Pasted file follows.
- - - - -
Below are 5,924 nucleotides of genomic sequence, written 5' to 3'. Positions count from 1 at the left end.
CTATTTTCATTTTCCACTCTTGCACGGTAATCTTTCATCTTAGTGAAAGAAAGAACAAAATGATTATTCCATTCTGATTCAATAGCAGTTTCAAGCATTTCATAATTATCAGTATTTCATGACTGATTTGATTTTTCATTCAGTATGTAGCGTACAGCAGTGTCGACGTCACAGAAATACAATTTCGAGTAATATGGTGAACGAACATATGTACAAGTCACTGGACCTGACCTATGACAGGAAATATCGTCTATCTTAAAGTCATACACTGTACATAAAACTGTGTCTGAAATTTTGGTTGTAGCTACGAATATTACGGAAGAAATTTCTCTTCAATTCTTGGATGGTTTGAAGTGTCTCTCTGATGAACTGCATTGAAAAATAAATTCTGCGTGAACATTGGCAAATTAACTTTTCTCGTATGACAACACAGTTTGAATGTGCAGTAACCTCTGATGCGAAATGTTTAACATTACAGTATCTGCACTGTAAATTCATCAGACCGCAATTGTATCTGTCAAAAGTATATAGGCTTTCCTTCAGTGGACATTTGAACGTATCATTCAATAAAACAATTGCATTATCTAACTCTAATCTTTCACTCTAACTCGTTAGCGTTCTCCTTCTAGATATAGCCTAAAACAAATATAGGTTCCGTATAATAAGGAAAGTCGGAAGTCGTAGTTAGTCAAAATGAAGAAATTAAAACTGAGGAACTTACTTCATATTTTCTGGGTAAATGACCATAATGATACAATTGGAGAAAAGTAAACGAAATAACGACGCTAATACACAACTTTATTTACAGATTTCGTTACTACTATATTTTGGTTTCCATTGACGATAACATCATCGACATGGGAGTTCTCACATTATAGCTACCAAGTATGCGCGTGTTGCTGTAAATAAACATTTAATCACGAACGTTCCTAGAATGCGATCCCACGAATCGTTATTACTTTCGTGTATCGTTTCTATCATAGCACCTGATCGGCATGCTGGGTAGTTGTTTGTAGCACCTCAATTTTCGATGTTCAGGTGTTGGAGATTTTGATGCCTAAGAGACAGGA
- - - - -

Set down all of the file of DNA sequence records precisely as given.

Below are 5,924 nucleotides of genomic sequence, written 5' to 3'. Positions count from 1 at the left end.
CTATTTTCATTTTCCACTCTTGCACGGTAATCTTTCATCTTAGTGAAAGAAAGAACAAAATGATTATTCCATTCTGATTCAATAGCAGTTTCAAGCATTTCATAATTATCAGTATTTCATGACTGATTTGATTTTTCATTCAGTATGTAGCGTACAGCAGTGTCGACGTCACAGAAATACAATTTCGAGTAATATGGTGAACGAACATATGTACAAGTCACTGGACCTGACCTATGACAGGAAATATCGTCTATCTTAAAGTCATACACTGTACATAAAACTGTGTCTGAAATTTTGGTTGTAGCTACGAATATTACGGAAGAAATTTCTCTTCAATTCTTGGATGGTTTGAAGTGTCTCTCTGATGAACTGCATTGAAAAATAAATTCTGCGTGAACATTGGCAAATTAACTTTTCTCGTATGACAACACAGTTTGAATGTGCAGTAACCTCTGATGCGAAATGTTTAACATTACAGTATCTGCACTGTAAATTCATCAGACCGCAATTGTATCTGTCAAAAGTATATAGGCTTTCCTTCAGTGGACATTTGAACGTATCATTCAATAAAACAATTGCATTATCTAACTCTAATCTTTCACTCTAACTCGTTAGCGTTCTCCTTCTAGATATAGCCTAAAACAAATATAGGTTCCGTATAATAAGGAAAGTCGGAAGTCGTAGTTAGTCAAAATGAAGAAATTAAAACTGAGGAACTTACTTCATATTTTCTGGGTAAATGACCATAATGATACAATTGGAGAAAAGTAAACGAAATAACGACGCTAATACACAACTTTATTTACAGATTTCGTTACTACTATATTTTGGTTTCCATTGACGATAACATCATCGACATGGGAGTTCTCACATTATAGCTACCAAGTATGCGCGTGTTGCTGTAAATAAACATTTAATCACGAACGTTCCTAGAATGCGATCCCACGAATCGTTATTACTTTCGTGTATCGTTTCTATCATAGCACCTGATCGGCATGCTGGGTAGTTGTTTGTAGCACCTCAATTTTCGATGTTCAGGTGTTGGAGATTTTGATGCCTAAGAGACAGGA